Week 1/104: Almost done with Alfred 1

Progress with Prelude is slow and with Cavatina, almost non-existent. But, I am pretty far in Alfred’s–pg 73. I stopped here today because the next page is a new concept (a new key). There’s only 20 pages left and I think I could probably finish it in a week.

I think this is actually a good thing. Using the method book gives faster progress because it breaks down the complicated tasks into simpler substeps, which are individually mastered quicker. I feel like after I finish this book, I could actually manage Minuet in G–the thing I was having the most trouble with, the different cadence in the LH and RH, Alfred’s addresses at several points. If I had spent a whole week working on nothing but Minuet, I might also be able to play it, but then I would also not be able to play anything else. As stupid as these toy pieces in Alfred’s sound, I feel vaguely satisfied that I can play them.

When I say that I’m on pg 73, I don’t mean that every piece up to 73 has been polished to performance grade. Rather, the pieces are at varying degrees of polish. However, for any given piece, I could probably work it up to performance quality in a few hours or so. I don’t bother because there are so many of them that it would be uneconomic to do so, when you don’t need to be able to play flawlessly to learn the concepts within.

At the beginning of this week I just practiced haphazardly out of my various sources, but gradually I’ve figured out a system. At the beginning I spend about 5 minutes warming up–towards the beginning of the week, with 5 finger exercises; now, with scales (I have 2 out of 24–I discovered that as a result of my failed attempt at learning Minuet, I already knew the G major scale, so it wasn’t totally useless). Then I just go through Alfred’s, playing every piece a few times, skipping the ones I think are stupid (like happy birthday). I am still not very good at sight reading–the first time I’ll need to look for the keys if it’s a newish piece. I thought that interesting, actually. The first run through within a session, it’s almost as if I’m playing it for the first time. But by the second or the third run, the practice from the days before activates and I’m able to play faster and with less mistakes. In other words, if we think of our memory during one practice session as a cache, then it seems like yesterday’s practice’s main effect is to decrease the load time–what’s in the cache is still lost from session to session. Of course, if you’ve played it regularly for a long period of time, then some of it still stays in the cache.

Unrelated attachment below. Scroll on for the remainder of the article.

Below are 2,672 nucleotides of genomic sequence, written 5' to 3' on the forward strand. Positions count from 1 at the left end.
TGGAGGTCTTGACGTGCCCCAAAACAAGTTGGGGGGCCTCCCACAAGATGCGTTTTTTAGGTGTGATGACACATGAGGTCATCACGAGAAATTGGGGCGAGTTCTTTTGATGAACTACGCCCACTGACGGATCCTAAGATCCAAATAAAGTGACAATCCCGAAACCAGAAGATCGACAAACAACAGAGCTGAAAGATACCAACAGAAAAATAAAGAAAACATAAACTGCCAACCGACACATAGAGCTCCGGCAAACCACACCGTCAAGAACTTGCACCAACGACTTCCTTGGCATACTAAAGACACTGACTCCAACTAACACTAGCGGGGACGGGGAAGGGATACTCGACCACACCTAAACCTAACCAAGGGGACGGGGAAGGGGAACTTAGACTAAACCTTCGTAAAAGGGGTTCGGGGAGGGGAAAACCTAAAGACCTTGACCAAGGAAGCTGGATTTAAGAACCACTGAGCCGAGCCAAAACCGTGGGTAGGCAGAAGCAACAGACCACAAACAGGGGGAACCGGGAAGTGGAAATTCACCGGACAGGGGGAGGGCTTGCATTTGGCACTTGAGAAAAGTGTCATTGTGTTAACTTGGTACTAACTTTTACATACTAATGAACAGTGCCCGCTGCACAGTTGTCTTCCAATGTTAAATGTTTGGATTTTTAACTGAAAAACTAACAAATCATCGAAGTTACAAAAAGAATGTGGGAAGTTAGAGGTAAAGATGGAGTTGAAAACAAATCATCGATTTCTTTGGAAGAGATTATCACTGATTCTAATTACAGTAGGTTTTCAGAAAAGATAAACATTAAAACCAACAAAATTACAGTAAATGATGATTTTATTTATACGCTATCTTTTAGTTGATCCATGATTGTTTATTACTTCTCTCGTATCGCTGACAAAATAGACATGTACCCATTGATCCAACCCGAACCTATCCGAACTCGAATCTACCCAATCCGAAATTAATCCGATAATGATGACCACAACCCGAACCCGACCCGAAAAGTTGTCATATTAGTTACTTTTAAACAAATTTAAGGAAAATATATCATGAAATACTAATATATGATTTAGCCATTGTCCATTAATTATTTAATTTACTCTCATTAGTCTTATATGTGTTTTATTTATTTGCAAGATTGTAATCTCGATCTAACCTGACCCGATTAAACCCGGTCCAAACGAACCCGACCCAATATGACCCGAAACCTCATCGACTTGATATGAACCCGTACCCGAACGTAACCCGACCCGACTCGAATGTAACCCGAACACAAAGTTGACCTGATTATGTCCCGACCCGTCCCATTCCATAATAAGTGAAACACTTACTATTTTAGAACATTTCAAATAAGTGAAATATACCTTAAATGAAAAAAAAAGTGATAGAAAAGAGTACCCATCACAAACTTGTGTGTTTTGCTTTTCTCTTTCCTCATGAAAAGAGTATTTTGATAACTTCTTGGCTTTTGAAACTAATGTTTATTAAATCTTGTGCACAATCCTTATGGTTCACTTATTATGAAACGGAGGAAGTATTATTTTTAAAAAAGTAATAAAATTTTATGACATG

Anyway, so after some time I’ll finish all the songs I’ve learned, and then I’ll start working on new ones. I play through them maybe 5 times or so, until I learn the basic movements and can get the cadence within the phrases (switching phrases may be halting). Blow the Man Down gave me a lot of trouble, because the beat in the LH goes 2-2-2 and the RH goes 3-1-2. So what I did was to play that rhythm at a stupidly slow rate, like 1 second per 8th note, until the hands understand the rhythm, and then repeated that bar, gradually increasing the speed.

So it’s like a layering process. Each time I refresh everything I’ve learnt up to now, then add some more, moving on before I’ve mastered a concept. This should be more effective than trying to master a concept completely before moving on, because a lot of the learning happens after the session, during sleep. If, say, each concept takes a fixed number of practice-sleep session pairs to learn, then obviously to maximize throughput, you need to work on multiple concepts at the same time. The staggering occurs because you need to know something about concept 1 before you approach concept 2. So it’s basically pipelining.

After I’m done with Alfred I’ll play through Prelude for a few times. I have started working on the second half, but progress is not as fast as on the first half.

I noticed, though, that I didn’t seem to be adding as many songs each session lately as before. Yesterday I only added 2 pieces. But my session was still like 2 hours. So, I’ve started cutting out the really old pieces from my routine. For example, I really liked Harp Song when I was working on it, because I felt it would help me figure out pedaling (and it has). But now, I don’t feel like I’ll get any more benefit out of reviewing that. There are other songs that also use pedaling, and they’ll teach me to pedal while doing something mildly more complicated.

Oh yeah, I also figured out that the reason my wrist hurts is because I’m not sitting at the correct height because my bench hasn’t arrived yet. I don’t know when it will either because I’m still in the middle of sorting out the damages on my piano from UPS.

Progress update:
Prelude: don’t know how to finger the last phrase, fingered all the other bars. Can play first 19 bars at speed.
Alfred’s: 73/94
Cavatina: kill me now.

Time log:
Week 1: 13.5 hours
Week 0: 11.1 hours


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